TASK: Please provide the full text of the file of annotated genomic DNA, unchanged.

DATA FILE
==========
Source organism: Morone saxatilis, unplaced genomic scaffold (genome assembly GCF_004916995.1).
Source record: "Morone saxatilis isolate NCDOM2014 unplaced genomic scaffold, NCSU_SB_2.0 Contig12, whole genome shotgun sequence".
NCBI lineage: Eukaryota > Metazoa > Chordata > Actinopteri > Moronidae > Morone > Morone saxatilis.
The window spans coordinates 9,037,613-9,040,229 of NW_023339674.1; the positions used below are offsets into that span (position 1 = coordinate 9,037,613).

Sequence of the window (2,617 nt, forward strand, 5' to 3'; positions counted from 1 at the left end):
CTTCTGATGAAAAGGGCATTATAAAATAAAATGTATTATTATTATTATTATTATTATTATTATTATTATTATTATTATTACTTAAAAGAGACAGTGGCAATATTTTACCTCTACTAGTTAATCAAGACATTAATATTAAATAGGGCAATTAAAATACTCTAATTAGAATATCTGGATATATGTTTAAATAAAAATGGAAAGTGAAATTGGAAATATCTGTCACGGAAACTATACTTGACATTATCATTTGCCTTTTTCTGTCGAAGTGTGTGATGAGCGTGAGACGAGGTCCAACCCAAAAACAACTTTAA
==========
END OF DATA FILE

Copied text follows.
Source organism: Morone saxatilis, unplaced genomic scaffold (genome assembly GCF_004916995.1).
Source record: "Morone saxatilis isolate NCDOM2014 unplaced genomic scaffold, NCSU_SB_2.0 Contig12, whole genome shotgun sequence".
NCBI lineage: Eukaryota > Metazoa > Chordata > Actinopteri > Moronidae > Morone > Morone saxatilis.
The window spans coordinates 9,037,613-9,040,229 of NW_023339674.1; the positions used below are offsets into that span (position 1 = coordinate 9,037,613).

Sequence of the window (2,617 nt, forward strand, 5' to 3'; positions counted from 1 at the left end):
CTTCTGATGAAAAGGGCATTATAAAATAAAATGTATTATTATTATTATTATTATTATTATTATTATTATTATTATTATTACTTAAAAGAGACAGTGGCAATATTTTACCTCTACTAGTTAATCAAGACATTAATATTAAATAGGGCAATTAAAATACTCTAATTAGAATATCTGGATATATGTTTAAATAAAAATGGAAAGTGAAATTGGAAATATCTGTCACGGAAACTATACTTGACATTATCATTTGCCTTTTTCTGTCGAAGTGTGTGATGAGCGTGAGACGAGGTCCAACCCAAAAACAACTTTAA